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Sea front properties in France are often romantically advertised as villa pieds dans l’eau. However, that tells you little about whether the property has the benefit of a tidal swimming pool, moorings, private beach or a pontoon.

And these differences will inevitably have an impact on the value of the property. In many sales the legal status of maritime access is not made clear to buyers. Unless your notaire has a particular knowledge of public maritime law it can be difficult to obtain any definitive answers.

But a word of warning: You must not assume that you will be able to enjoy access to the sea on a private basis.

The Basic Position

The starting point is to ascertain:

· what part of the property you are buying falls within the seller’s title and as such can be transferred to you in the usual way, and
· what part is simply being used by the seller but does not form part of his title.

It can be difficult to establish the exact line at which the private property ends and the public property i.e. the public maritime area starts. Unfortunately, there is no equivalent to UK Land Registry title plans in France.

Any plan that is provided has usually been prepared for local taxing purposes only. Therefore, in practice it may be difficult to ascertain whether a path in front of the property is public property rather than part of the front garden extending on to the beach.

The basic position is that the public maritime domain cannot be owned by a private person and belongs to the French state. As such neither the public maritime domain nor any structure which has been erected on it can be transferred to you as the buyer because the seller does not (and cannot) own it.

In line with this position, basic principles in French law require that wherever possible the natural character of the seafront is preserved and that only light works not liable to have a long term impact on the seafront should be put up. In addition, there are more and more environmental concerns as to the use of the coast and pressure for more collective use of public space as opposed to purely private use of public space. This is particularly true for the Côte d’Azur where it often reflects local political opinion.

Most of the rules are to be found in the General Code of Public Entities which provides that the Government can issue specific rights to people to use the maritime domain subject to various conditions, for example relating to:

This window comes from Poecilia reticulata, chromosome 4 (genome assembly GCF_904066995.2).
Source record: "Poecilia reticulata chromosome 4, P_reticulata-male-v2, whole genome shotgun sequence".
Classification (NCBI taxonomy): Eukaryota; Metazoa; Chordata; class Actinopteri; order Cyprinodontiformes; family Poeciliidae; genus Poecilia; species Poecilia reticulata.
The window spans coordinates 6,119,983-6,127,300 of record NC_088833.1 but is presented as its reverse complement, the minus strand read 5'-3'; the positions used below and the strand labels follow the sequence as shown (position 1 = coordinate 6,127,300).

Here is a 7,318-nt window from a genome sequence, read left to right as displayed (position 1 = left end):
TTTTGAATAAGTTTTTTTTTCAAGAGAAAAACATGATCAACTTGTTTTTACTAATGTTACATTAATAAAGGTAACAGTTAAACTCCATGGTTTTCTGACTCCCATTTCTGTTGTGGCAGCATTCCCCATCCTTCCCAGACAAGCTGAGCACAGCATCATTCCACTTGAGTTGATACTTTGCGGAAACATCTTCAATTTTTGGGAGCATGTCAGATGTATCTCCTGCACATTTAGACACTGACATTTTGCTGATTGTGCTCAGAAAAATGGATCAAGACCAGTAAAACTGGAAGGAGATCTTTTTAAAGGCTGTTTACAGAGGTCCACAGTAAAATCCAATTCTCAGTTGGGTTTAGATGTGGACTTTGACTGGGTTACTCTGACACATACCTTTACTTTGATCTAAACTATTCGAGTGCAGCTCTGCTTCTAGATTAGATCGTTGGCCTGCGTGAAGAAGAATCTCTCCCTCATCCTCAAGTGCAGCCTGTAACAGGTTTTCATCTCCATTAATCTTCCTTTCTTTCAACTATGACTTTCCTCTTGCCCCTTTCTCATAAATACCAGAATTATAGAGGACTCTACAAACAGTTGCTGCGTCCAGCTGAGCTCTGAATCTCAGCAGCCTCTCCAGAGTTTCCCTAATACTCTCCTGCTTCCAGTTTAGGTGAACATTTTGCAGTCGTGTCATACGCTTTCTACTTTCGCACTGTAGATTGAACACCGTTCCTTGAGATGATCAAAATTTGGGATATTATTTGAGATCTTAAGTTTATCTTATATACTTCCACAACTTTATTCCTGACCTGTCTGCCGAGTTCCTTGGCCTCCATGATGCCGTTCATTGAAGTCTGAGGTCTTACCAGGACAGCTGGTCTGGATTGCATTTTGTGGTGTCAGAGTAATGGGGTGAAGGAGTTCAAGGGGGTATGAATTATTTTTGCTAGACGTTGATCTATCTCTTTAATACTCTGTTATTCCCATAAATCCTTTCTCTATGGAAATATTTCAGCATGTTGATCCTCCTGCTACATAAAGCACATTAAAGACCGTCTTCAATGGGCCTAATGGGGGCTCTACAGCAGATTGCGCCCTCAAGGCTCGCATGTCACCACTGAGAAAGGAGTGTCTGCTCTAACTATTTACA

(i) the period for which this use is granted,
(ii) the use which can be made of the maritime domain, and
(iii) the building works which they can carry out on the maritime domain.

This means that you can get a temporary authorisation to use the maritime facilities that may be exclusive to you, or may be on the basis that other people are also free to use the facilities.

Grant of a Right

In practice, if any such rights are granted at all, this will only be for relatively short periods of time. In order to retain the benefit of such rights they will have to be renewed. Any rights granted to the seller are personal to him and as such cannot be transferred to you as the buyer.

Accordingly, if you wish to buy a French property, you will be required to make a fresh application for the renewal of any right, for example to use a tidal pool. You should also bear in mind that it is possible for the Government at any time to revoke any authorisation given, and normally no compensation is payable in that event.

Even more, there may be requirements at the end of the period for which the permission was originally granted for any constructions to be demolished and the shoreline reinstated to its natural state. Although an obligation to demolish is normally on the person who built the structure and not on any subsequent owner of the adjacent property, it is something you should be aware of, as there are various situations where you could become liable.

Any application needs to be made to the local Prefect (local central government representative) with a full report of the current condition of the structure and any plans for the structure. This applies whether the application is for a first use of the maritime domain or for a renewal of an existing authorisation which has expired or in respect of which there has been a transfer of ownership of an adjoining property.

The application needs to be prepared in a technical way with professionally prepared drawings and photographs of the condition. It is best not to try to prepare this yourself as the technical input is high. The application is then considered by a commission that then makes a recommendation to the Prefect. Local political pressures may have an effect on the commission’s recommendations. The Prefect is likely to follow the recommendations of the commission but the final decision on any authorisation or refusal to occupy the public domain rests with the Prefect.

Please note that French law is a complex subject and you should not rely on this article without professional advice on the facts of your case.

David Anderson

Solicitor and Chartered Tax Adviser

Sykes Anderson LLP
Bury House
31 Bury Street
London EC3A 5JJ
Telephone 020 7398 4700
[email protected]
www.sykesanderson.com

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